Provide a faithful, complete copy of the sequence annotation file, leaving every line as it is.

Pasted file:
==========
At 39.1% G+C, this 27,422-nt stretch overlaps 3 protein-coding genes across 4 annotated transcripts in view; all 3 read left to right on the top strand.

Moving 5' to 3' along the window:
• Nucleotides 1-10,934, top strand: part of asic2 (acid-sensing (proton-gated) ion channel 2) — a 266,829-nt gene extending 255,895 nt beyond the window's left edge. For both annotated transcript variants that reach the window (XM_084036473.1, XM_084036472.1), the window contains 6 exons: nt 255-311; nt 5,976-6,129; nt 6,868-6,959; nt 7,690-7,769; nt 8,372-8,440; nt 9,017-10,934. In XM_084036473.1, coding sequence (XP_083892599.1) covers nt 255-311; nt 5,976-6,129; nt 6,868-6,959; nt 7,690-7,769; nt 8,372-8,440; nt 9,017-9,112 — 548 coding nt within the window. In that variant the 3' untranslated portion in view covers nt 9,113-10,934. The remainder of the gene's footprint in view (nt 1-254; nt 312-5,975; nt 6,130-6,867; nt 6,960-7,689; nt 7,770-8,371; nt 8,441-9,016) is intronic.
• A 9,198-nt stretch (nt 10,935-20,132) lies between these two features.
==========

At 39.1% G+C, this 27,422-nt stretch overlaps 3 protein-coding genes across 4 annotated transcripts in view; all 3 read left to right on the top strand.

Moving 5' to 3' along the window:
• Nucleotides 1-10,934, top strand: part of asic2 (acid-sensing (proton-gated) ion channel 2) — a 266,829-nt gene extending 255,895 nt beyond the window's left edge. For both annotated transcript variants that reach the window (XM_084036473.1, XM_084036472.1), the window contains 6 exons: nt 255-311; nt 5,976-6,129; nt 6,868-6,959; nt 7,690-7,769; nt 8,372-8,440; nt 9,017-10,934. In XM_084036473.1, coding sequence (XP_083892599.1) covers nt 255-311; nt 5,976-6,129; nt 6,868-6,959; nt 7,690-7,769; nt 8,372-8,440; nt 9,017-9,112 — 548 coding nt within the window. In that variant the 3' untranslated portion in view covers nt 9,113-10,934. The remainder of the gene's footprint in view (nt 1-254; nt 312-5,975; nt 6,130-6,867; nt 6,960-7,689; nt 7,770-8,371; nt 8,441-9,016) is intronic.
• A 9,198-nt stretch (nt 10,935-20,132) lies between these two features.